In Part 3, the participants were working with the information resulting from Parts 1 & 2, with a view to collectively identifying the underlying dynamics both conscious and unconscious that may be predominant at the time; and developing hypotheses as to why they might be occurring at that moment. Here, participants were working more with what might be called their ‘psycho’ or ‘internal’ world: their collective ideas and ways of thinking that both determine how they perceive the external realities and shape their actions towards them.

Analysis 1: Inter-generational tensions

The younger generation are being disadvantaged in comparison to the previous generation – the financial demands due to austerity, student loans and house ownership problems, and the increasing life expectancy of the older generation leading to inheritance delays.

The emergence of widespread allegations and reporting of historical sexual abuse, even from decades earlier, against those who are, or were, in powerful and privileged positions has led to collective and thereby empowered demands of ‘survivors’ for exposure of the alleged offenders and justice. ‘Statements’ are given even if there is no prospect of a ‘conviction’. What was hidden, endured, socially tolerated or repressed has now to be challenged and brought into the open. The roles of men in relation to women, especially in the workplace, is under examination as a consequence.

Hypothesis 1: Citizens experience a generational divide. Those who are younger demand change but without a sense of agency: they expect change to be delivered for them rather than by them; whilst those who are older experience ‘survivor guilt’ for having pursued self-gratification without considering its wider and longer-term impact for others, and shame for turning a blind eye to the consequences of their own and others’ self-indulgence.

Theme 2: Fear of impending disaster

Politicians struggle to ‘be in control’: there are continuing Brexit uncertainties, Trump is not in control of the extreme right wing nor of ‘white supremacists’ who voted for him, and Theresa May is having difficulty maintaining control over her Cabinet. If those in power are not in control, what increasing risks are we exposed to?

Following the reference to the short story ‘The Machine Stops’, are we now ‘living in a fantasy world’, ‘below the surface’ so that we can disavow the reality above in the ‘real world’ which is too scary to deal with? Are we in a ‘machine’ in danger of catastrophically stopping?

Hypothesis 2: Citizens fear chaos in society and in the global world as it mirrors their own vulnerabilities to ill health and the aging process (disintegration on a personal level). They shield themselves from the distress associated with contemplating the true ugliness of things within the world by denial. Because they do not feel part of the solution, they switch off literally and psychologically rather than anxiously await the next horror story.

Theme 3: retreat from the complexity of social engagement

We experience an impulse to escape from or postpone social re-engagement, including with friends and family, in order to recover from the frenetic world of work and social networks – the search for solitude and protected personal space – but also organise our holidays as episodes over which we have complete choice and control.

In parallel, we experience the denials of complexity by those in power in organisations and at a political level. The true impact of austerity and the cut-backs in public services are not acknowledged by politicians and policy makers including executives at local level. Blatant denials, counter arguments, defensive and propagandist statements give rise to cynicism and an increasing sense of impotence and disempowerment within society amongst those not in power.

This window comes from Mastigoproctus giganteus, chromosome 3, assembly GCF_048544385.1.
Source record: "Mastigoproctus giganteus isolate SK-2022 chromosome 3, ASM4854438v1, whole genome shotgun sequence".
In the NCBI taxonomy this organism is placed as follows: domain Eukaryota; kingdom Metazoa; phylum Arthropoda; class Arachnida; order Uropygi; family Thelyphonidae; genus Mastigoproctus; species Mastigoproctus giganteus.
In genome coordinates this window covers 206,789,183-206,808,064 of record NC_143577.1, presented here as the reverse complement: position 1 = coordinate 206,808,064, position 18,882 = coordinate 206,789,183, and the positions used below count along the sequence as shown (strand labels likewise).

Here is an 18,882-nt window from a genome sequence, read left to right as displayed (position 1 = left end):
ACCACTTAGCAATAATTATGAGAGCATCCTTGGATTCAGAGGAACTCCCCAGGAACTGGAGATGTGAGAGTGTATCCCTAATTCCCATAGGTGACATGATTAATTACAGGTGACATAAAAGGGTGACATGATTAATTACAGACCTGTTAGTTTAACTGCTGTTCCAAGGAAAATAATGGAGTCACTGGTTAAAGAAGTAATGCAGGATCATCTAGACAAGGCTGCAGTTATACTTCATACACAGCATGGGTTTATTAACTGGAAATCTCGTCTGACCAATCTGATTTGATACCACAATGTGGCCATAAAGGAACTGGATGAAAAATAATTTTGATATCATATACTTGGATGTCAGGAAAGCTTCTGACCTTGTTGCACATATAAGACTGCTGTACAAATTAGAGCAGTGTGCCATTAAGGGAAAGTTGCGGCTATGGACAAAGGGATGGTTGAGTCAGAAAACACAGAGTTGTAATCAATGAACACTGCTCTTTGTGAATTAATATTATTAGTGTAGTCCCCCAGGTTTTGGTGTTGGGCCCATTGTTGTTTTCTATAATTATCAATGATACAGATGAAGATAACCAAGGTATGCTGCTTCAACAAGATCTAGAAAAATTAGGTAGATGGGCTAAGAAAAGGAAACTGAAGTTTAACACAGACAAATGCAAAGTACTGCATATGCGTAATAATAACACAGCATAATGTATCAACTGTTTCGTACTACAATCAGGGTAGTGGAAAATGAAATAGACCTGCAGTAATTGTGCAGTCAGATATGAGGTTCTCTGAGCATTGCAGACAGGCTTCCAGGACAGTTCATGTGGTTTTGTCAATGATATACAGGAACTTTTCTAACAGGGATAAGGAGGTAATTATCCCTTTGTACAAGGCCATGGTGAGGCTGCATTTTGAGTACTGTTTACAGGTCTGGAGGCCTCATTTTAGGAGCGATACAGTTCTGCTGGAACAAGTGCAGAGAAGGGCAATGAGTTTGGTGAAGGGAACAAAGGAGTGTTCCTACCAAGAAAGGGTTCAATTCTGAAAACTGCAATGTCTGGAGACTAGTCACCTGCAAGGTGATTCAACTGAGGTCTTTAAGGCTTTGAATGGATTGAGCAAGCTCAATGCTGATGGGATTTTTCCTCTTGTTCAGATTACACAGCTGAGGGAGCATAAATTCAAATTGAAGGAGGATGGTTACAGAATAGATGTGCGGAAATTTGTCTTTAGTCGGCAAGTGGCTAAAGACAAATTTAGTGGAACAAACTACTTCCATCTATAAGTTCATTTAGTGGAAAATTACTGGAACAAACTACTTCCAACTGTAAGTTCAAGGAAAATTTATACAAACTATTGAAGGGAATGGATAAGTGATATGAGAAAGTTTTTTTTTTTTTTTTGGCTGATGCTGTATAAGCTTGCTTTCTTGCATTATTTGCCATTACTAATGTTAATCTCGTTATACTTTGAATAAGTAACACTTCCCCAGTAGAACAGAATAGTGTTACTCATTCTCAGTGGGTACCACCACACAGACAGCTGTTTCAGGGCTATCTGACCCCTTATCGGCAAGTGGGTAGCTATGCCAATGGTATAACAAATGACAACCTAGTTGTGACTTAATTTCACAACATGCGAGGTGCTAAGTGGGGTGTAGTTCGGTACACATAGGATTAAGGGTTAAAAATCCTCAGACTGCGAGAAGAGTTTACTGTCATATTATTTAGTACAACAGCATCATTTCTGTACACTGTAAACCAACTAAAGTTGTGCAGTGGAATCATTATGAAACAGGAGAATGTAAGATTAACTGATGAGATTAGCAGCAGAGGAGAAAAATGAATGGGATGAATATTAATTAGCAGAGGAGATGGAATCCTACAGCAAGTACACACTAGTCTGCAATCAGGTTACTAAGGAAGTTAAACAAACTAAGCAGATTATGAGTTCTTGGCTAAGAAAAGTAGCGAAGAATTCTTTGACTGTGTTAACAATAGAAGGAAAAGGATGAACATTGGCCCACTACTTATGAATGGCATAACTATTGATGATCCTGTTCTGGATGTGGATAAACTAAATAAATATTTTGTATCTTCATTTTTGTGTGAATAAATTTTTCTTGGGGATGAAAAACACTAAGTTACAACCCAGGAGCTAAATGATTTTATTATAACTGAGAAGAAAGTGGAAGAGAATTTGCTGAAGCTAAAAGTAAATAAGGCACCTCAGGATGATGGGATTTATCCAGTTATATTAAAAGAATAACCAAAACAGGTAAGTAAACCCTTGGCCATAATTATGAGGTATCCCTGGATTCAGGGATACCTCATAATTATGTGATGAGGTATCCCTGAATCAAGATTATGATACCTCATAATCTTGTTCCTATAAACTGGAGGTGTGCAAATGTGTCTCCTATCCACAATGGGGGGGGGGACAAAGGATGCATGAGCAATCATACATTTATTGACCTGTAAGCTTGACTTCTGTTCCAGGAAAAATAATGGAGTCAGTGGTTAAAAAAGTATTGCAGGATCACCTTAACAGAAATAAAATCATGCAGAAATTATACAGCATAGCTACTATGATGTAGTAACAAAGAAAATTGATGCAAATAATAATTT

We depend on those who make clear unambiguous decisions because we need the complexity of the world to be managed, or taken away on our behalf. We welcome the idea of regulation as an attempt to make decisions easier, to reduce ambiguity and anxiety in decision making, but our experience of it can have the opposite effect. We recycle what we can because the opportunity to do so has been provided but not with any expectation that it will make a difference.

Hypothesis 3: Because citizens do not believe that their individual effort will make a difference, they prefer to export the responsibility into the hands of others and complain when they fail. They seek binary choices because it reduces complexity and the responsibility to think. They seek to escape into solitude and fantasies of control to avoid any consequent senses of hopelessness, disempowerment, impotence and emotional numbness.

Analysis 4: denial of ugliness – illusion of the perfect self

We experience a world full of narcissistic pre-occupations at the individual, societal, organisational and political level in which the uglinesses of the world cannot be acknowledged or consciously tolerated with an escape into a fantasy and binary-choice world. Social media does not opportune true dialogue but presents polarised, binary choices as if to make a complex world simpler: you can choose to ‘like’ or ‘dislike’, to accept an invitation to be a ‘friend’ but you can also ‘unfriend’. Your loyalty to your employer must be absolute, almost ‘worship’, thereby denying any problems in the workplace or the reporting of such for fear of ‘human resources’ being called in to ‘investigate you’. What is now the nature of the social as well as the employment contract?

We are preoccupied with personally creating the illusion of a perfect self, a perfect setting for the ‘selfie’, a perfect experience whilst turning a ‘blind eye’ to the uglinesses of the world such as human causes of damage to the environment: the consequences and reality of global warming is left to the ‘Blue Planet II’ series where beautiful images make it easier to tolerate.

Hypothesis 4: Citizens deny their own impotence to make the world a better place by seeking refuge in fantasies of perfection and magical thinking. This increase in narcissistic pre-occupations avoids the need to face up to existential threats such as that presented by global warming and reduces social engagement to the most superficial and artificial kind in which all ugliness and imperfection is banished.

Convener: Roger Ramsden